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Ecstasy Users Seek Info from Friends, Internet

Parents, News Media Least Trusted, Study Finds

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Updated February 14, 2014

An Ohio study of 324 young adult users of Ecstasy found that users consider their friends the number one source of information about the drug and their parents the least reliable source.

Researchers at the Wright State University School of Medicine in Dayton queried recent Ecstasy users from central Ohio on their perceptions of the importance and accuracy of various sources of information about the drug.

Results from interviews with 304 young adult users, aged 18 to 30 years old, indicated that friends were considered the most important source of information about Ecstasy, followed by websites like DanceSafe.org, and MTV/VH1 television specials.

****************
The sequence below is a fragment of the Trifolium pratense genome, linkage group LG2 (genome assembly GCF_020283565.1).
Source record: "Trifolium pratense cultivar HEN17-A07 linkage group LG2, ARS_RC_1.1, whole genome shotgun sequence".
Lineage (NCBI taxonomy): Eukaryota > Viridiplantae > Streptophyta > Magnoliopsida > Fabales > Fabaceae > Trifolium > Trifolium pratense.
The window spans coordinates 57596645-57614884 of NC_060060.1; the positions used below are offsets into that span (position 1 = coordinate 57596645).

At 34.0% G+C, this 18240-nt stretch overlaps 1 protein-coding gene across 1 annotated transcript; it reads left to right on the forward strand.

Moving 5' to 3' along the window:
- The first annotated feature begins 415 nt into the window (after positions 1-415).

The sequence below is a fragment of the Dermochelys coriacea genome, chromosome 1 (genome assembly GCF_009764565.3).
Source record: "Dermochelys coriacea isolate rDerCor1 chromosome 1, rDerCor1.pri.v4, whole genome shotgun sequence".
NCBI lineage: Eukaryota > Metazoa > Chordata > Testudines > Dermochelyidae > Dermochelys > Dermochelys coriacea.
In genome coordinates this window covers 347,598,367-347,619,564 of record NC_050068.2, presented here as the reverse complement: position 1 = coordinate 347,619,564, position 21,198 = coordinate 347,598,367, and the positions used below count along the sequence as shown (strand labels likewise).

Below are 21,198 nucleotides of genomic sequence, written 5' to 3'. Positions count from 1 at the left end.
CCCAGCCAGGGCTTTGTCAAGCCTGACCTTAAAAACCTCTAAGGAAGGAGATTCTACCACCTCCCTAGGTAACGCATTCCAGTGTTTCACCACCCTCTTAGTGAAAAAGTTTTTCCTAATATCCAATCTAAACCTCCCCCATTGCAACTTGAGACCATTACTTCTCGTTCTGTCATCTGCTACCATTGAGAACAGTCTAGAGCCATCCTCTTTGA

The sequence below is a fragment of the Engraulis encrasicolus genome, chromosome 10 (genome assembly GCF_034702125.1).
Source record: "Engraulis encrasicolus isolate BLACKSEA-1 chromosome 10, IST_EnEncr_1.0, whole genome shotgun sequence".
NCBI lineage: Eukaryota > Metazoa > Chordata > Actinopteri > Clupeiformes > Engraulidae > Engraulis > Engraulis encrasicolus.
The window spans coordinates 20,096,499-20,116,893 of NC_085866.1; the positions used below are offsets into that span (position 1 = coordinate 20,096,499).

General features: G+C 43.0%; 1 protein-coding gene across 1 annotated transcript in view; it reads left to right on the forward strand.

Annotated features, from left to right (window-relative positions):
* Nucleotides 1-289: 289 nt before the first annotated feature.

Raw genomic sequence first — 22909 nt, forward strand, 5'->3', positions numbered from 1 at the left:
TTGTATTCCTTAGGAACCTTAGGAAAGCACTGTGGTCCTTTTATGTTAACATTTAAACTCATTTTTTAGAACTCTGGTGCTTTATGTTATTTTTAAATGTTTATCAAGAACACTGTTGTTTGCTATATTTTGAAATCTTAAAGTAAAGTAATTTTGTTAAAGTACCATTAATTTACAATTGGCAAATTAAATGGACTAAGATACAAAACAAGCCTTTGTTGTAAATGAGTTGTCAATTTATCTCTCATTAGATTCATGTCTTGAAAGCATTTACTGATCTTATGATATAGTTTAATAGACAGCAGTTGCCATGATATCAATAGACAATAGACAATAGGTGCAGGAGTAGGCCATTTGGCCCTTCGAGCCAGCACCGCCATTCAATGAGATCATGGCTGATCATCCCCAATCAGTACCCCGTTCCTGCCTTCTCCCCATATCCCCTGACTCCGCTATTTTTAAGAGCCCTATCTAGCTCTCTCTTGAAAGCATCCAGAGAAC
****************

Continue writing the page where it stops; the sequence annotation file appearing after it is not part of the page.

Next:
"One-half of the participants used the Internet to access information. Non-government websites were visited by four times as many individuals as were government sites," the authors reported. "Younger and more educated users were most likely to access the Internet for information about Ecstasy.

Parents Least Trusted

"Friends, drug abuse treatment programs, and physicians were seen as the top three sources in terms of accuracy although the latter two were utilized infrequently. Parents, mainstream newspapers and radio were considered the least accurate sources of information," the report said.

The researchers -- Russel Falck, Robert Carlson, Jichuan Wang and Harvey Siegal -- hope the findings from this study provide insight into preventing Ecstasy use and reducing associated morbidity among young people.

Source: The study, Sources of information about MDMA: Perceived accuracy, importance, and implications for prevention among young adult users was published in the April 2004 issue of Drug and Alcohol Dependence.

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